Terms: Win | Units: 4 | Grading: Letter or Credit/No Credit
Instructors: Kessler, E. (PI)

GEOPHYS 205: Effective Scientific Presentation and Public Speaking

The ability to present your work in a compelling, concise, and engaging manner will enhance your professional career. This course breaks down presentations into their key elements: the opening, body of the talk, closing, slide and poster graphics, Q&A, pacing, pauses, and voice modulation. We use clips from archived talks, slide sets and posters to illustrate the good, the bad, and the ugly. Each participant will use their upcoming conference talk or poster (e.g., AGU, SEG), or upcoming job talk or funding pitch, as their class project. The course will be 40% group meetings and 60% individual coaching. Everyone will come away a more skilled and confident speaker than they were before. Instructor: Ross S. Stein (USGS) nThe course syllabus is the third publication in http://profile.usgs.gov/rstein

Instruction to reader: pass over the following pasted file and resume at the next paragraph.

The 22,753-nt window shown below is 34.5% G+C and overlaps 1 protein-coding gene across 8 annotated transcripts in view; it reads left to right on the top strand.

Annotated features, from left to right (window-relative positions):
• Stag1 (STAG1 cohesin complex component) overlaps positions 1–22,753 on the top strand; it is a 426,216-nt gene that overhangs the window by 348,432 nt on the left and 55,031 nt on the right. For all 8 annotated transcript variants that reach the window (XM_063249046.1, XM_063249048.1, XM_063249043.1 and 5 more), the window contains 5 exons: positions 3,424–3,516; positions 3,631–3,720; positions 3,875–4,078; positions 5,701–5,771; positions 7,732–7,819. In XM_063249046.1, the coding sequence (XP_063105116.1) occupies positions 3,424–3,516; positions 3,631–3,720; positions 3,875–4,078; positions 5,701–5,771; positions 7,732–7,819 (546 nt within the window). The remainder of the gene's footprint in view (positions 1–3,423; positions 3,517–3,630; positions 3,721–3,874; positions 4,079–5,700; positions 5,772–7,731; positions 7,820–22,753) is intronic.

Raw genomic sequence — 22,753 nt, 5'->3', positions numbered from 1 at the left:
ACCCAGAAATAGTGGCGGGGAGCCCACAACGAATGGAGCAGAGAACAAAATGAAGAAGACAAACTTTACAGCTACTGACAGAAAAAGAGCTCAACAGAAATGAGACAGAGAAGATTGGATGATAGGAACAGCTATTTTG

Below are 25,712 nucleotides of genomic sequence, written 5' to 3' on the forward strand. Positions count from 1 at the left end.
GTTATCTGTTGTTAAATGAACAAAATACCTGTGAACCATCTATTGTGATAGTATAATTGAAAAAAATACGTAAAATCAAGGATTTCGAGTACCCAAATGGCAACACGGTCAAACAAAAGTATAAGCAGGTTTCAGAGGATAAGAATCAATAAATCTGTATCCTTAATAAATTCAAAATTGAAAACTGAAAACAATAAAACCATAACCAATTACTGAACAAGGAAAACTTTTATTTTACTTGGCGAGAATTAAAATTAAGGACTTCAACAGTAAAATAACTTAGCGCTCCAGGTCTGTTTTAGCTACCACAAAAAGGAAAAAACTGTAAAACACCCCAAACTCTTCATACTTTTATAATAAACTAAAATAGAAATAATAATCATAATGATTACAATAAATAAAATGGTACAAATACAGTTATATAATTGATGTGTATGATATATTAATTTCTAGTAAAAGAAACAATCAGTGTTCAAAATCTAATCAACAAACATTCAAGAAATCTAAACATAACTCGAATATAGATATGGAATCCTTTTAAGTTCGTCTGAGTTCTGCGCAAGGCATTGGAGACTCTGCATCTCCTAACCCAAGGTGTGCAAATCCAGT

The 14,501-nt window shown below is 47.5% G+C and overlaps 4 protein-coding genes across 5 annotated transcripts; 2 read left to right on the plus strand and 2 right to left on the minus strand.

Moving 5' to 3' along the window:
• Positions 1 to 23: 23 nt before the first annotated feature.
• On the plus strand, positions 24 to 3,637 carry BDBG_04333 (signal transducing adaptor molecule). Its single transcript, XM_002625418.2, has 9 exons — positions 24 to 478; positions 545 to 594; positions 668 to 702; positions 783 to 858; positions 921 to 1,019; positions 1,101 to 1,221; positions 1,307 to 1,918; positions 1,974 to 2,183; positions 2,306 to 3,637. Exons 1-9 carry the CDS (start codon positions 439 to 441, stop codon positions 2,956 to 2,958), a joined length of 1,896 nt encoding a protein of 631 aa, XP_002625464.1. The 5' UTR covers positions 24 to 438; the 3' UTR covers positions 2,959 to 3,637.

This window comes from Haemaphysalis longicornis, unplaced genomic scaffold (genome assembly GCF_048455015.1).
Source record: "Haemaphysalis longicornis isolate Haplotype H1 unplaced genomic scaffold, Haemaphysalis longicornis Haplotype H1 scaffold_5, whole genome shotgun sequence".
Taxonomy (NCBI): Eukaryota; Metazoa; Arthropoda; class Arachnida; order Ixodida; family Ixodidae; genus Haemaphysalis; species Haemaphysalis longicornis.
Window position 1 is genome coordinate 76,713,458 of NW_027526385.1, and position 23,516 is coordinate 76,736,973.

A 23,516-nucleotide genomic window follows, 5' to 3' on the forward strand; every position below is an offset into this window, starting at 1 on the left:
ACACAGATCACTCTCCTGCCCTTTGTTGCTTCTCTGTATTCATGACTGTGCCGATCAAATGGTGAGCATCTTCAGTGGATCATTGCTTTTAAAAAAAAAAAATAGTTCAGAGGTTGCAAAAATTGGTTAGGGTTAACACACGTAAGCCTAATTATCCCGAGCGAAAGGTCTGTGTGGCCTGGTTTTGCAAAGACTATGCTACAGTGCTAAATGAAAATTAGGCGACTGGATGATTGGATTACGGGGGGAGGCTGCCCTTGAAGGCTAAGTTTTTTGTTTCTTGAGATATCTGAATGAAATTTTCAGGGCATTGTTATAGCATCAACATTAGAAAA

Terms: Aut | Units: 2 | Grading: Letter or Credit/No Credit
Instructors: Stein, R. (PI)

HISTORY 305: Graduate Pedagogy Workshop

Required of first-year History Ph.D. students. Perspectives on pedagogy for historians: course design, lecturing, leading discussion, evaluation of student learning, use of technology in teaching lectures and seminars. Addressing today's classroom: sexual harassment issues, integrating diversity, designing syllabi to include students with disabilities.
Terms: Spr | Units: 1 | Grading: Satisfactory/No Credit
Instructors: Stokes, L. (PI)

HISTORY 336E: Humanities+Design: Visualizing the Grand Tour (CLASSICS 396, DLCL 396)